February 16, 2004

Lacy traces origins of middle class 'blackness'

By Michael Terrazas

Take two middle class, black families: One lives in Riverdale, a predominantly black suburb of Washington located in Maryland's Prince Georges County; and the other lives in Lakeview, a predominantly white suburb just across the Potomac in Virginia's Fairfax County. How do the children of these families, living in significantly different social environments, come to develop a racial identity, and how do their parents feel about the ways in which they do it?

These were the questions Karyn Lacy addressed in her Feb. 11 MARIAL Center colloquium, "Growing Up Around Blacks: The Role of Black Spaces in Identity." Two dozen people packed into the MARIAL conference room on the Briarcliff Campus to hear Lacy describe the attitudes of middle class blacks (MCBs) toward how their children develop their own "blackness."

"These issues raise provocative questions about the assimilation of MCBs into mainstream society," said Lacy, assistant professor of sociology and a MARIAL fellow, adding that many African Americans live in a state of "racial dualism" as they travel back and forth between predominantly white work spaces and predominantly black social spaces.

Building on the theory of "segmented assimilation" posited by sociologists Alejandro Portes and Min Zhou, Lacy offered her own model—"strategic assimilation"—to explain the practices of and attitudes toward socialization for MCB children, developed through a qualitative study of 30 families living in Riverdale and Lakeview.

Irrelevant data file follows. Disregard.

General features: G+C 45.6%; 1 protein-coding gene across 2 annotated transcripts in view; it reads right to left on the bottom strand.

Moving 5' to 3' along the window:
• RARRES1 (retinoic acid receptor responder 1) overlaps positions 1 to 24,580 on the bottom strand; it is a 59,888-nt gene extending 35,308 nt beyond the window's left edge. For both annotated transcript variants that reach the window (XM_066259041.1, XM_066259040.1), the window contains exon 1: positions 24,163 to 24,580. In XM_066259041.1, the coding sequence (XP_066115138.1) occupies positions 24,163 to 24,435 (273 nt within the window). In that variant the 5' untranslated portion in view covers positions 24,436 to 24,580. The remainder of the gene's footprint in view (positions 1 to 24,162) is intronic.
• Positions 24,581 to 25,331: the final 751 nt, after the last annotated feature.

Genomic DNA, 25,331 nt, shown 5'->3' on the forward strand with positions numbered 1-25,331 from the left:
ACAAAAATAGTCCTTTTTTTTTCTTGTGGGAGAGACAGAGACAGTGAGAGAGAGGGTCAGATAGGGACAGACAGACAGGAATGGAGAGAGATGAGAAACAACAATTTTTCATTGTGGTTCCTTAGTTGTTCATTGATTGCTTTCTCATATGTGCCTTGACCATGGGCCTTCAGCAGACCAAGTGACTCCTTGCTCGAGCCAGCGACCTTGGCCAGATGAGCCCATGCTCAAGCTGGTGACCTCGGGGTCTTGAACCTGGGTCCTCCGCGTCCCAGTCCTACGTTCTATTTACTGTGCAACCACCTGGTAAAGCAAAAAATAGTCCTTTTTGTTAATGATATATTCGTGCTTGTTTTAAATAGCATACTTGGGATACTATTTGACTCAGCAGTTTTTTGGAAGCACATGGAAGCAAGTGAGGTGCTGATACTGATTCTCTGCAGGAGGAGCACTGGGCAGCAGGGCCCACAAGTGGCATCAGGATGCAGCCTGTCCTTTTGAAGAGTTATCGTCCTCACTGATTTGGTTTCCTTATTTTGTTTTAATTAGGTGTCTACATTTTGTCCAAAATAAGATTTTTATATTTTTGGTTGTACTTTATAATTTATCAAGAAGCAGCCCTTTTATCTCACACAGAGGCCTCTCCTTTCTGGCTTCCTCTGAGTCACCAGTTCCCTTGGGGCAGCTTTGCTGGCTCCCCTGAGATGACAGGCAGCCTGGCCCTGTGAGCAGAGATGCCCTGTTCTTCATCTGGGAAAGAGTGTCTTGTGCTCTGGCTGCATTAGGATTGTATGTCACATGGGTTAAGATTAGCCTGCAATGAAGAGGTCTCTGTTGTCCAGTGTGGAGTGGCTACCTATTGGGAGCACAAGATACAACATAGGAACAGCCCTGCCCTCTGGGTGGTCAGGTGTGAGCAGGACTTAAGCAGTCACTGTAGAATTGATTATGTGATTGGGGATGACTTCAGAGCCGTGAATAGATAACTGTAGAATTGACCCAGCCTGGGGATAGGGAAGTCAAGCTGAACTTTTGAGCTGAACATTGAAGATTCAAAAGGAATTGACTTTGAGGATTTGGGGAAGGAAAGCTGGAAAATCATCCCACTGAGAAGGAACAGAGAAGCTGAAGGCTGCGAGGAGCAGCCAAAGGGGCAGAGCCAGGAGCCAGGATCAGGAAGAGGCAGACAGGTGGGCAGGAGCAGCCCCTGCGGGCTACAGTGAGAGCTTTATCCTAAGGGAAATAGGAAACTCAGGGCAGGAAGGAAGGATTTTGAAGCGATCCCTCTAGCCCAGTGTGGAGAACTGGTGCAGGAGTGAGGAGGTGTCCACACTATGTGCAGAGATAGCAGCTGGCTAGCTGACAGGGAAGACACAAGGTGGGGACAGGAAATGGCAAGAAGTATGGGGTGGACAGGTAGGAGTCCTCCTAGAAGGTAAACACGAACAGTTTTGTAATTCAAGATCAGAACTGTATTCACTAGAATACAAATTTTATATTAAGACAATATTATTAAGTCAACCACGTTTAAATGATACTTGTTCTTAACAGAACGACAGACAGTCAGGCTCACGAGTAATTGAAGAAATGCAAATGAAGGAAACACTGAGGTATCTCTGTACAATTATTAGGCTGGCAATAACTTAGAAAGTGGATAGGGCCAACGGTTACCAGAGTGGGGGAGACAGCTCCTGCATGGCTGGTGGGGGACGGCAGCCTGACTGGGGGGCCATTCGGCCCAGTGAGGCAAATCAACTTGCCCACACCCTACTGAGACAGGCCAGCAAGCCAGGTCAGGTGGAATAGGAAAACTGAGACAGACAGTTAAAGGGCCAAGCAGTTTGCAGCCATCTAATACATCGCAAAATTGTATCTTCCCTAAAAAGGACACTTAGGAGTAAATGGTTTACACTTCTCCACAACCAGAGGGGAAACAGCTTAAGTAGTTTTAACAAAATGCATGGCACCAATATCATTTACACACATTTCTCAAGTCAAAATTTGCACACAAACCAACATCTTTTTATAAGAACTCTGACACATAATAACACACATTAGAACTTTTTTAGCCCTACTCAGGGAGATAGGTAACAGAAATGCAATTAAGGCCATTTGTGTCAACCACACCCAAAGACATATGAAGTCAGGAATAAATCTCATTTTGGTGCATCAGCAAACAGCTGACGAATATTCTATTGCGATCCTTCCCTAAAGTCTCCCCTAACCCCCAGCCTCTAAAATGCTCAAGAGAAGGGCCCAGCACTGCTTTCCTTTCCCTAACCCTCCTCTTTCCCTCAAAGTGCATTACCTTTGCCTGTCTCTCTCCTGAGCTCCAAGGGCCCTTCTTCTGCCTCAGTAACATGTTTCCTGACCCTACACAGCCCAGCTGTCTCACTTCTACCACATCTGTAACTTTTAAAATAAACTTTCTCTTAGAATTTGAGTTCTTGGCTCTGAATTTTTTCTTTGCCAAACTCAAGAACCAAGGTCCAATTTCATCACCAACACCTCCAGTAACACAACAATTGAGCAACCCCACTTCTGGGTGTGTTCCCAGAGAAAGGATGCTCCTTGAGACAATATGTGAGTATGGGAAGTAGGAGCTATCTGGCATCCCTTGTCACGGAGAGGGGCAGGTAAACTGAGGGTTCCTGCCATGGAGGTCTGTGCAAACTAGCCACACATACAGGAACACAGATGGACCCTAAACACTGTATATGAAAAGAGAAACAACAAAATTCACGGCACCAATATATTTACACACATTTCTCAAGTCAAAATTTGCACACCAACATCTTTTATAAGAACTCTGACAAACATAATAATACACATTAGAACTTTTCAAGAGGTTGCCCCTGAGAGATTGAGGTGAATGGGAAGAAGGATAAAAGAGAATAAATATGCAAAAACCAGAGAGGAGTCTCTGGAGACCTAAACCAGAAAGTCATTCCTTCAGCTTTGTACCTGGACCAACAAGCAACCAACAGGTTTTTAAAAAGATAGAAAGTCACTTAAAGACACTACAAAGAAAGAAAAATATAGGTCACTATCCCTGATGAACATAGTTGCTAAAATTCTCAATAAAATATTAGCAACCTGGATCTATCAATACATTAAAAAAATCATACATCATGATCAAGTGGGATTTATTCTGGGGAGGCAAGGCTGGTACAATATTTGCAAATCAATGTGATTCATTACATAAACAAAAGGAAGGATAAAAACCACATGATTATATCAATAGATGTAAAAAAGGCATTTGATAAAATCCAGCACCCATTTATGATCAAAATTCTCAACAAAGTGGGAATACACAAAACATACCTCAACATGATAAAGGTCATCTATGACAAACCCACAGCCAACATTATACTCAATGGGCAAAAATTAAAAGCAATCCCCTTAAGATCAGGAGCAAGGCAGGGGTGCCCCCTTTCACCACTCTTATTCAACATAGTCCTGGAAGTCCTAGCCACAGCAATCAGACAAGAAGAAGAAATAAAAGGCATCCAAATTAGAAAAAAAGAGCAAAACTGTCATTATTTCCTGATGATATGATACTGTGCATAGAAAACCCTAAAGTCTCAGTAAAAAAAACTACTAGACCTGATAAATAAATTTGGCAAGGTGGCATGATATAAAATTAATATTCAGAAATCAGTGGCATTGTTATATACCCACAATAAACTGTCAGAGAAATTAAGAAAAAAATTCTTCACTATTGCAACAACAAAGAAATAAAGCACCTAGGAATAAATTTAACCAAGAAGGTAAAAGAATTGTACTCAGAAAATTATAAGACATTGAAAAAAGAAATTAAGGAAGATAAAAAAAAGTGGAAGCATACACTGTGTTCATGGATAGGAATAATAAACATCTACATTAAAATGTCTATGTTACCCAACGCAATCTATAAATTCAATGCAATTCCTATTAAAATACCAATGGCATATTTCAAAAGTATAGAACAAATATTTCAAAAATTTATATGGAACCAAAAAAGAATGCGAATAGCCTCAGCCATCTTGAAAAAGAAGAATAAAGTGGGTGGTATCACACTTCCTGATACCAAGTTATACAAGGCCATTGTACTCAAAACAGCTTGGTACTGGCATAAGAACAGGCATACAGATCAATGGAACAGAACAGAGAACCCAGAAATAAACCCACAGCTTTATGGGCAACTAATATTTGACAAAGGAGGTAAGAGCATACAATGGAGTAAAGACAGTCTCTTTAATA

Lacy conducted in-depth interviews with the families and found that parents living in mostly white Lakeview were more likely to enroll their children in black social organizations like Jack & Jill than were families in Riverdale, where parents were more content to let their children's predominantly black neighborhood serve as their primary socialization environment.

She also uncovered significant disconnects in attitudes toward racial identity between the two groups, something Lacy said is virtually nonexistent in sociological literature that treats MCBs as one homogenous population. The truth, at least as indicated by Lacy's research, seems to indicate that blacks raised in white neighborhoods are viewed differently by their MCB peers than those raised in black neighborhoods.

Lacy quoted one research subject who said blacks raised in a white world lack some elusive quality of "blackness"; "'They're just missing something,'" the man said, according to Lacy.

"Both groups believe that black identity is sutured through interaction in the black social world," she said. "There was a concern [among MCBs in Lakeview] that their children won't be seen as 'black enough' by other blacks. Lakeview parents encourage their kids to embrace their black identities not just for socialization purposes but also to prepare them for when they encounter racism."

And this racism, Lacy continued, is strongly perceived to exist in the "real world," as her subjects described it, meaning predominantly white, mainstream society. To further prepare their children, parents in both Lakeview and Riverdale encouraged and even insisted they attend predominantly white colleges and universities--though neither group supported their children's joining white fraternities or sororities, or entering into interracial marriages.

Lacy, just returned from a yearlong Russell Sage Foundation fellowship in New York, is finishing a book on strategic assimilation. Her lecture was the first in the MARIAL Center's spring colloquium series. On Wednesday, March 3, from 4-6 p.m., University of Florida sociology Professor Connie Shehan will discuss "Doing Gender Before God: Stress and Coping Among Clergy Wives and Clergywomen."